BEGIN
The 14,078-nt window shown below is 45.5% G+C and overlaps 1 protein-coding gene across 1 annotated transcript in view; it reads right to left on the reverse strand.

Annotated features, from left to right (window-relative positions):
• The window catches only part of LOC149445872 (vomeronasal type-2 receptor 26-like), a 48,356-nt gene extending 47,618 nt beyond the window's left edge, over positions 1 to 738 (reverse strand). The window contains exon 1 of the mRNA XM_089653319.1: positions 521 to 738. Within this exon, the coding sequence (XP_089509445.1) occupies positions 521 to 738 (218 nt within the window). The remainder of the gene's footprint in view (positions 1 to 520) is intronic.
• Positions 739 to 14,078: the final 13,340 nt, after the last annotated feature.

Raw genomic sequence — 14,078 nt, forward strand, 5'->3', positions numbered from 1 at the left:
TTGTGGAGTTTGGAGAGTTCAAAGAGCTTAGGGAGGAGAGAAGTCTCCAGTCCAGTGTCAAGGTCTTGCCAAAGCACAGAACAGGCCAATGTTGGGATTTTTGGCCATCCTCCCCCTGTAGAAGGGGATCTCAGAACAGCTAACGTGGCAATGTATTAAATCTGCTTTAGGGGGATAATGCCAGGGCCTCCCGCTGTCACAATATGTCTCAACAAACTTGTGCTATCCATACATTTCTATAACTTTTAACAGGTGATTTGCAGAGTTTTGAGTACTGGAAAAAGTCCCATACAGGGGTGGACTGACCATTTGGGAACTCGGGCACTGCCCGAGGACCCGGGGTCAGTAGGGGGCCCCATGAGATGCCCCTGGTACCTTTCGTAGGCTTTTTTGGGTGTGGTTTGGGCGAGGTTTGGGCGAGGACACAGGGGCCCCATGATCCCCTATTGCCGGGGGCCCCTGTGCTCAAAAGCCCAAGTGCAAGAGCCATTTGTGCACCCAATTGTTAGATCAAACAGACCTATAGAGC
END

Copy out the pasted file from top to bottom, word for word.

The 14,078-nt window shown below is 45.5% G+C and overlaps 1 protein-coding gene across 1 annotated transcript in view; it reads right to left on the reverse strand.

Annotated features, from left to right (window-relative positions):
• The window catches only part of LOC149445872 (vomeronasal type-2 receptor 26-like), a 48,356-nt gene extending 47,618 nt beyond the window's left edge, over positions 1 to 738 (reverse strand). The window contains exon 1 of the mRNA XM_089653319.1: positions 521 to 738. Within this exon, the coding sequence (XP_089509445.1) occupies positions 521 to 738 (218 nt within the window). The remainder of the gene's footprint in view (positions 1 to 520) is intronic.
• Positions 739 to 14,078: the final 13,340 nt, after the last annotated feature.

Raw genomic sequence — 14,078 nt, forward strand, 5'->3', positions numbered from 1 at the left:
TTGTGGAGTTTGGAGAGTTCAAAGAGCTTAGGGAGGAGAGAAGTCTCCAGTCCAGTGTCAAGGTCTTGCCAAAGCACAGAACAGGCCAATGTTGGGATTTTTGGCCATCCTCCCCCTGTAGAAGGGGATCTCAGAACAGCTAACGTGGCAATGTATTAAATCTGCTTTAGGGGGATAATGCCAGGGCCTCCCGCTGTCACAATATGTCTCAACAAACTTGTGCTATCCATACATTTCTATAACTTTTAACAGGTGATTTGCAGAGTTTTGAGTACTGGAAAAAGTCCCATACAGGGGTGGACTGACCATTTGGGAACTCGGGCACTGCCCGAGGACCCGGGGTCAGTAGGGGGCCCCATGAGATGCCCCTGGTACCTTTCGTAGGCTTTTTTGGGTGTGGTTTGGGCGAGGTTTGGGCGAGGACACAGGGGCCCCATGATCCCCTATTGCCGGGGGCCCCTGTGCTCAAAAGCCCAAGTGCAAGAGCCATTTGTGCACCCAATTGTTAGATCAAACAGACCTATAGAGC